Cronyism is the practice by which government officials—Democrats and Republicans, liberals and conservatives—give preferential treatment to particular firms or industries in exchange for votes, campaign contributions, or the pleasure of promoting pet projects. Favored companies reap financial rewards, reduce their exposure to risk, and gain an advantage over rivals who don't get the same government help. And as Veronique de Rugy explains in our November issue, the practice of crony capitalism is thriving in America today.
"You have a situation where a person owed $8 and lost their house. I mean, how is that equitable?" asked Michigan Supreme Court Justice Richard Bernstein.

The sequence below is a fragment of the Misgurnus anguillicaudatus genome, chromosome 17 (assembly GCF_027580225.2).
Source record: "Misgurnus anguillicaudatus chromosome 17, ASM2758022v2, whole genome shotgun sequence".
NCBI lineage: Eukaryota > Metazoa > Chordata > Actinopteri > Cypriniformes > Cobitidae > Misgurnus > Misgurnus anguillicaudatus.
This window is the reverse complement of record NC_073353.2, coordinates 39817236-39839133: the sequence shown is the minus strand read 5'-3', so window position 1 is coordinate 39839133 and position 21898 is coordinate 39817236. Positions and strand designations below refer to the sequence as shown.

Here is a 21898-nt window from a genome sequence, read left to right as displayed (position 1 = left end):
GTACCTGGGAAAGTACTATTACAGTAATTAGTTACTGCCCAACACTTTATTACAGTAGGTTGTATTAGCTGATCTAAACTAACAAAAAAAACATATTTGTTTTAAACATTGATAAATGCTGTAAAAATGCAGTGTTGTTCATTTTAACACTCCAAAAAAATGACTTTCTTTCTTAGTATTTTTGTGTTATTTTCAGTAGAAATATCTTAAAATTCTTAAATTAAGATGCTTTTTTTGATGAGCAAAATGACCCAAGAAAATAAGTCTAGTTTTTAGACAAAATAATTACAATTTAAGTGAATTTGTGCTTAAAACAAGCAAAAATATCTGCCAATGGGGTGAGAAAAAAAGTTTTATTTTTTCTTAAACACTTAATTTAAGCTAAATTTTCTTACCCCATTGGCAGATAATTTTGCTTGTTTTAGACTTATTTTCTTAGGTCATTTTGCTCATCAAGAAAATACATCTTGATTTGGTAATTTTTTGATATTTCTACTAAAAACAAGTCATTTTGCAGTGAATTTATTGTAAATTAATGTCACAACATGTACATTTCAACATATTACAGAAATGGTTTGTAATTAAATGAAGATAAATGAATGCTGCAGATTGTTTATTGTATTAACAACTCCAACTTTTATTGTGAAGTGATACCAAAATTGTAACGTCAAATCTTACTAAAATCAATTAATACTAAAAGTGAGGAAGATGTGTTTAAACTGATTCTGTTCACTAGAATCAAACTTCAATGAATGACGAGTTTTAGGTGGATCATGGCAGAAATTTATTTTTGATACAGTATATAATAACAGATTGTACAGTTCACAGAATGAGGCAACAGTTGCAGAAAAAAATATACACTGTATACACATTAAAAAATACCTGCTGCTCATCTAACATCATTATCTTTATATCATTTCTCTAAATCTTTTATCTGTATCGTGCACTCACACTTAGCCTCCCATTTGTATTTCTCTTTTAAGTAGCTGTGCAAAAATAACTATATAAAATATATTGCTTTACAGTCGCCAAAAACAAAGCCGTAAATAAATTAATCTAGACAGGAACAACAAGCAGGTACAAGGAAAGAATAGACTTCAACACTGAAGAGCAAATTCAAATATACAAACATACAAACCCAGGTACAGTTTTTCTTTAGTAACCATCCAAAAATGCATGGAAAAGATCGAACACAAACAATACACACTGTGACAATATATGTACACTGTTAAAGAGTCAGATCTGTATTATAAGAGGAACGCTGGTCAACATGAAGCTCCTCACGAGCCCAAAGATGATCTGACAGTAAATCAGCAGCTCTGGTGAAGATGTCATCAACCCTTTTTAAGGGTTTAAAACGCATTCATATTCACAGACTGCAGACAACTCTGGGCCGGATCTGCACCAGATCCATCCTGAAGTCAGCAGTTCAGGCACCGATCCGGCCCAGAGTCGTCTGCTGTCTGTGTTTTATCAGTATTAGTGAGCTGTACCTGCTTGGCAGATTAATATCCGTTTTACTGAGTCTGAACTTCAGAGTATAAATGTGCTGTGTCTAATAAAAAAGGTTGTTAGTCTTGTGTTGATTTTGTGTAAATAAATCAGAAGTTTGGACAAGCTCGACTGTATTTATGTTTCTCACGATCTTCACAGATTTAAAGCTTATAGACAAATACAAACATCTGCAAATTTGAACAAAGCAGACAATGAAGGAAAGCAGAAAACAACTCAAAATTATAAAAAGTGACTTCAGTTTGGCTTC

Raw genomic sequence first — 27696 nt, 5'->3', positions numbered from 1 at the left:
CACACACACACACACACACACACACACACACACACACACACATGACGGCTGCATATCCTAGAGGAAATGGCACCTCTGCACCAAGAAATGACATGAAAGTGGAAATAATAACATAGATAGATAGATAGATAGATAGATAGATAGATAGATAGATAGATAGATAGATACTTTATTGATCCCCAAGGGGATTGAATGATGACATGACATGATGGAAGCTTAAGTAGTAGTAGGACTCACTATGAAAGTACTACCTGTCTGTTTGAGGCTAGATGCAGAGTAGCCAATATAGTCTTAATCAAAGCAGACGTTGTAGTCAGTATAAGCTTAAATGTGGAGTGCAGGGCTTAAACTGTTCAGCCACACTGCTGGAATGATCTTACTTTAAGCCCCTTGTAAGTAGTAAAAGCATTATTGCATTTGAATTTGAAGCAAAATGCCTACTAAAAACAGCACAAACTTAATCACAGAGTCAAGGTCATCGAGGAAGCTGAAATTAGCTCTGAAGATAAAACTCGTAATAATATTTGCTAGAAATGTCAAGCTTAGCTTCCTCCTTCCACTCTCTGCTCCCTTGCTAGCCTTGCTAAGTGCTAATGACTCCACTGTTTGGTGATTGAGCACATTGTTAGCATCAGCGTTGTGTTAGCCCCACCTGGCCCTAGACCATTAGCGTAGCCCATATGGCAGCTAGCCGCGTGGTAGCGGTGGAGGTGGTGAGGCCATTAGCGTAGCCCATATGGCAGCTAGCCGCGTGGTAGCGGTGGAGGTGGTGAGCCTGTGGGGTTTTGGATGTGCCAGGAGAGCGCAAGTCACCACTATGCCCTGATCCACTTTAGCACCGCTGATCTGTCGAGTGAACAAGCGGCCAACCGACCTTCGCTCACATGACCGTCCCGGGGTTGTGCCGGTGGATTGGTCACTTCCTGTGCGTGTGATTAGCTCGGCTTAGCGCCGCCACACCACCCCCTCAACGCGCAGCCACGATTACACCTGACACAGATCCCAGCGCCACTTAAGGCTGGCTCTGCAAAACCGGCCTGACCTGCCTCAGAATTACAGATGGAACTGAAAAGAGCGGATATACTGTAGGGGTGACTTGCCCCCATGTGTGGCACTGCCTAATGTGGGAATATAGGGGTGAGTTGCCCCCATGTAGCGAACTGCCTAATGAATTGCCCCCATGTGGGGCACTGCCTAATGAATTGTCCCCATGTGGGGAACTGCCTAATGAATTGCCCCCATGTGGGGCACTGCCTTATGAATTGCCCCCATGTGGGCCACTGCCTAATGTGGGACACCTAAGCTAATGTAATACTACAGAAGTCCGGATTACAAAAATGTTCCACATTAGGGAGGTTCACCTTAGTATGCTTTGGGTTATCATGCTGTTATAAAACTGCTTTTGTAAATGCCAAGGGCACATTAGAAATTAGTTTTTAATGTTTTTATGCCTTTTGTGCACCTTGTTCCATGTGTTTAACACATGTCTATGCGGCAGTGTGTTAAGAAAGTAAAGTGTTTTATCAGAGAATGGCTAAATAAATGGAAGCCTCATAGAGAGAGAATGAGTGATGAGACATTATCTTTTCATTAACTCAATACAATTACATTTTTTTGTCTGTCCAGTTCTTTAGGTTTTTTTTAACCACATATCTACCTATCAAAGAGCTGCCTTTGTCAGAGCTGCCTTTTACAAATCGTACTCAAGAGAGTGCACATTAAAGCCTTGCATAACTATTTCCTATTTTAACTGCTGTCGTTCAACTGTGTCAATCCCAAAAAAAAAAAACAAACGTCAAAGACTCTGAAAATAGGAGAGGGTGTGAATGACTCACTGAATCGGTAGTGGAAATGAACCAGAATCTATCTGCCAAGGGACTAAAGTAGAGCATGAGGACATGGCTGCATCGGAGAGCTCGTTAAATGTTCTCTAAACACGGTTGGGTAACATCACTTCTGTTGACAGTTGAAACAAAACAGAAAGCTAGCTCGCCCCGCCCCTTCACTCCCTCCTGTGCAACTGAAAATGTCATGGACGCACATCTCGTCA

A Michigan Man Underpaid His Property Taxes By $8.41. The County Seized His Property, Sold It—and Kept the Profits.
A state law allows counties to effectively steal homes over unpaid taxes and keep the excess revenue for their own budgets.
The Eighth Amendment prohibition against excessive fines and fees applies to states as well, SCOTUS rules, opening a new way to challenge outlandish forfeitures.
A newspaper staffed by the country's most famous journalism school says it shouldn't have covered a Jeff Sessions event.